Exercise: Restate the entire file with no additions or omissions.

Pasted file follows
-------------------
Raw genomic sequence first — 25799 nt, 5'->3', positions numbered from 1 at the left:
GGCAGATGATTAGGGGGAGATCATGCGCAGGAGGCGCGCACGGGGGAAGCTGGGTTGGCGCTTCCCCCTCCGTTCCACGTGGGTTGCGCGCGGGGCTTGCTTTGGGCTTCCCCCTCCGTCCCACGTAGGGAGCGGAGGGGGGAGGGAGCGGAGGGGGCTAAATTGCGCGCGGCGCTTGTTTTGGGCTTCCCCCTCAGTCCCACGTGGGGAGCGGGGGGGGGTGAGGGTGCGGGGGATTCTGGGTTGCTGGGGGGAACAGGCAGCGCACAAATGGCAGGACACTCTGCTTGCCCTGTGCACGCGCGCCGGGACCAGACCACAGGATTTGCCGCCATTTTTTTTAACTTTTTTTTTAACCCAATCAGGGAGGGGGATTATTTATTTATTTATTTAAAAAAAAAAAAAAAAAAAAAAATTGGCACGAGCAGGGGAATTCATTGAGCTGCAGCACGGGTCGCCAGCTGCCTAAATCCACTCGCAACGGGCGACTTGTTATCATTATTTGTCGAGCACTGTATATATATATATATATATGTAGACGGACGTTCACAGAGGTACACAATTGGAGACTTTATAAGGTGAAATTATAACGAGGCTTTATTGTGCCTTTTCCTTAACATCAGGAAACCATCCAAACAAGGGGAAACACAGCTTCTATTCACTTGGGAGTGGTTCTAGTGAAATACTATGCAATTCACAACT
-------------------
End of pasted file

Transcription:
Raw genomic sequence first — 25799 nt, 5'->3', positions numbered from 1 at the left:
GGCAGATGATTAGGGGGAGATCATGCGCAGGAGGCGCGCACGGGGGAAGCTGGGTTGGCGCTTCCCCCTCCGTTCCACGTGGGTTGCGCGCGGGGCTTGCTTTGGGCTTCCCCCTCCGTCCCACGTAGGGAGCGGAGGGGGGAGGGAGCGGAGGGGGCTAAATTGCGCGCGGCGCTTGTTTTGGGCTTCCCCCTCAGTCCCACGTGGGGAGCGGGGGGGGGTGAGGGTGCGGGGGATTCTGGGTTGCTGGGGGGAACAGGCAGCGCACAAATGGCAGGACACTCTGCTTGCCCTGTGCACGCGCGCCGGGACCAGACCACAGGATTTGCCGCCATTTTTTTTAACTTTTTTTTTAACCCAATCAGGGAGGGGGATTATTTATTTATTTATTTAAAAAAAAAAAAAAAAAAAAAAATTGGCACGAGCAGGGGAATTCATTGAGCTGCAGCACGGGTCGCCAGCTGCCTAAATCCACTCGCAACGGGCGACTTGTTATCATTATTTGTCGAGCACTGTATATATATATATATATATGTAGACGGACGTTCACAGAGGTACACAATTGGAGACTTTATAAGGTGAAATTATAACGAGGCTTTATTGTGCCTTTTCCTTAACATCAGGAAACCATCCAAACAAGGGGAAACACAGCTTCTATTCACTTGGGAGTGGTTCTAGTGAAATACTATGCAATTCACAACT